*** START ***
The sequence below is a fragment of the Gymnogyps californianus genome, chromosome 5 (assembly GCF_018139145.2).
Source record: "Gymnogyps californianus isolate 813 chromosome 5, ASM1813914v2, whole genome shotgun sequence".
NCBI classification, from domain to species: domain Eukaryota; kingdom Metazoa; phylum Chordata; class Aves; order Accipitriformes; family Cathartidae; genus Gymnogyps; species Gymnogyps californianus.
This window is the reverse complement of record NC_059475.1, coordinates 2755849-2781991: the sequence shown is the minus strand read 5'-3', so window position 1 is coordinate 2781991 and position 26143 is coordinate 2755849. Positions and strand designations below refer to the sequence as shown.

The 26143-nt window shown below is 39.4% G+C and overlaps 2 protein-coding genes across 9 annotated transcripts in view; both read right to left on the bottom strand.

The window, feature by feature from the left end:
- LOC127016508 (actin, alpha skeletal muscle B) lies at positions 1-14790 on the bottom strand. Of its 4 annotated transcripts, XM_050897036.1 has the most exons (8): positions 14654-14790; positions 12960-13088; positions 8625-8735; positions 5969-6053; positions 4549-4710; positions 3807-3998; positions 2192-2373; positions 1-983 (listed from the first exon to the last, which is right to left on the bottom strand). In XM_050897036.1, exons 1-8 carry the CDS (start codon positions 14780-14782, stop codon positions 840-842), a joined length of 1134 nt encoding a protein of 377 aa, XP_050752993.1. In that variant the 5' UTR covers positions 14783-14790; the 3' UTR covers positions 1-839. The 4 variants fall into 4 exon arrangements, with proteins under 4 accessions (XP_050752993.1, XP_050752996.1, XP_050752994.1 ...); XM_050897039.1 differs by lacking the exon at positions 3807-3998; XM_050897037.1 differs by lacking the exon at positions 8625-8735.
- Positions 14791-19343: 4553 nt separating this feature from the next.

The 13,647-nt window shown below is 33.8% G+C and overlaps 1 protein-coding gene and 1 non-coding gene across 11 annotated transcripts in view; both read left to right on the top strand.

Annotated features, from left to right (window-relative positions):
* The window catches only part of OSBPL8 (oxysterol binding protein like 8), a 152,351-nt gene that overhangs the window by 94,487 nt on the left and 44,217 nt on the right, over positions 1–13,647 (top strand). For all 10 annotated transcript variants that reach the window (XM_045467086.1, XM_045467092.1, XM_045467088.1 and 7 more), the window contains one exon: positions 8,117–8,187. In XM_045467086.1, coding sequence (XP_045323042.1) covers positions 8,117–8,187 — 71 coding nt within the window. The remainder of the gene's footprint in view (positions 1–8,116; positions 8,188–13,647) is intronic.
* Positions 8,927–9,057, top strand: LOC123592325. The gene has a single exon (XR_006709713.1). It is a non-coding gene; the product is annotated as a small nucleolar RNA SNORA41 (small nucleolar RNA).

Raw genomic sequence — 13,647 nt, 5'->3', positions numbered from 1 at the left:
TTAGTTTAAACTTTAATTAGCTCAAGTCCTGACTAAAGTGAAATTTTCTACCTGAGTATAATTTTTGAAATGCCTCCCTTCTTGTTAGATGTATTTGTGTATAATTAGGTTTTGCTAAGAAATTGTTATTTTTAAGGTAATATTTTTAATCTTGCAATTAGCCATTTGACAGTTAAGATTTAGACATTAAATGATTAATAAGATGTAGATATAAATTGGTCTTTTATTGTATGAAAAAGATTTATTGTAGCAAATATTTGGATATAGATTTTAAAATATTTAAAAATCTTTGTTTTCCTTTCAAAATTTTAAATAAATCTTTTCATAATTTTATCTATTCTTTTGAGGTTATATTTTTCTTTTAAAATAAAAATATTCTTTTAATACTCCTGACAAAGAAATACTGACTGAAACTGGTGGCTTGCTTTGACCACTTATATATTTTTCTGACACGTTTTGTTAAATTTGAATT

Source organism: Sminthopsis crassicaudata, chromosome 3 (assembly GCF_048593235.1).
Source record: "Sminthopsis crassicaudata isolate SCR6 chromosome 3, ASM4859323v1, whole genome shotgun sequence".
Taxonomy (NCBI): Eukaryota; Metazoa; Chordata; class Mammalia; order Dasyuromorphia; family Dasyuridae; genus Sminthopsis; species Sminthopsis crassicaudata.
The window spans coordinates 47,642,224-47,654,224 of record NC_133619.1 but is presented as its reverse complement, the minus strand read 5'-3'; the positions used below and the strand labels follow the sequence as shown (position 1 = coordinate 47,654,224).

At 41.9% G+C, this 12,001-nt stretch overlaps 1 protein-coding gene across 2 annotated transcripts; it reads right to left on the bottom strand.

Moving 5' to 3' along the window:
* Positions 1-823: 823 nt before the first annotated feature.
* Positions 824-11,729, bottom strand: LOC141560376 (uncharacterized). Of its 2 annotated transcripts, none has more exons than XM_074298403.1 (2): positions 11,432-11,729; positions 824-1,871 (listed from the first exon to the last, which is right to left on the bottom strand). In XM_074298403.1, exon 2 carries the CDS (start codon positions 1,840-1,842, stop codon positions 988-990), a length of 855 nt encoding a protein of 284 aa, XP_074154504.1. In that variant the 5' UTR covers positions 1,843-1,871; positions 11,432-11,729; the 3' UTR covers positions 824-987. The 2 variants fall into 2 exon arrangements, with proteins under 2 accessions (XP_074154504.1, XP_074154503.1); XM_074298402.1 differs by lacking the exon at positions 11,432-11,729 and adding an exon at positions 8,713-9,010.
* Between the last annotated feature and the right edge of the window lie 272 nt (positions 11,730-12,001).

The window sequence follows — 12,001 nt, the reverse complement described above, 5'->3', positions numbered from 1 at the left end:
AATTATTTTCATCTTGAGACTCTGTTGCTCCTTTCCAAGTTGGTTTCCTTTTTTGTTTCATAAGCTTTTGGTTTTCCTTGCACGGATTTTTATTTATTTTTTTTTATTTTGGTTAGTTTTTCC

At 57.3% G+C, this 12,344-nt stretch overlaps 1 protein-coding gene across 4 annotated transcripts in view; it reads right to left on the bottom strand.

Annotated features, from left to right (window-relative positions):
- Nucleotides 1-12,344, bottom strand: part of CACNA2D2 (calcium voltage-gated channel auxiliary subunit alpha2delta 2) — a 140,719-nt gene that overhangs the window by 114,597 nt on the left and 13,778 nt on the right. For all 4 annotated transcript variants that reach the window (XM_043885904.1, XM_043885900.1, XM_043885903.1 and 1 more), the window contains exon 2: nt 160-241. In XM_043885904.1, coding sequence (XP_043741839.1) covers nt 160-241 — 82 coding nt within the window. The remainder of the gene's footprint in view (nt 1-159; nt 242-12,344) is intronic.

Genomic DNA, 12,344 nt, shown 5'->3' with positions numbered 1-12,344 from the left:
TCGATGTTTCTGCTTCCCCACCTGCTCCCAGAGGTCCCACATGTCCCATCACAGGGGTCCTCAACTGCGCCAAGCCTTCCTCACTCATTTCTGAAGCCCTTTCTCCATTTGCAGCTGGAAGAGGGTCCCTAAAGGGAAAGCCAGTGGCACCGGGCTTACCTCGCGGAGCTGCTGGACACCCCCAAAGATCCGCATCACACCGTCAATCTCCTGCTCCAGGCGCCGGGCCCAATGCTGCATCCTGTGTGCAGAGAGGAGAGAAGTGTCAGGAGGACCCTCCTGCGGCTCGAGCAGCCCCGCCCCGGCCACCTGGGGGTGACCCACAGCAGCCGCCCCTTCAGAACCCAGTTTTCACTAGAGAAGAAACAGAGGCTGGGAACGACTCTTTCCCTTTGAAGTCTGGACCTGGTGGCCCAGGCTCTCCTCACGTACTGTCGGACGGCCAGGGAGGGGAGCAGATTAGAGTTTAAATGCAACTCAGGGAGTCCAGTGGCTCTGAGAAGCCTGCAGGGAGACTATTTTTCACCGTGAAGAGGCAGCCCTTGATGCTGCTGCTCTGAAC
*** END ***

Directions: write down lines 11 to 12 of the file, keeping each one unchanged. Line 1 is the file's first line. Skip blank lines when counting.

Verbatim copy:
* The window catches only part of OSBPL8 (oxysterol binding protein like 8), a 152,351-nt gene that overhangs the window by 94,487 nt on the left and 44,217 nt on the right, over positions 1–13,647 (top strand). For all 10 annotated transcript variants that reach the window (XM_045467086.1, XM_045467092.1, XM_045467088.1 and 7 more), the window contains one exon: positions 8,117–8,187. In XM_045467086.1, coding sequence (XP_045323042.1) covers positions 8,117–8,187 — 71 coding nt within the window. The remainder of the gene's footprint in view (positions 1–8,116; positions 8,188–13,647) is intronic.
* Positions 8,927–9,057, top strand: LOC123592325. The gene has a single exon (XR_006709713.1). It is a non-coding gene; the product is annotated as a small nucleolar RNA SNORA41 (small nucleolar RNA).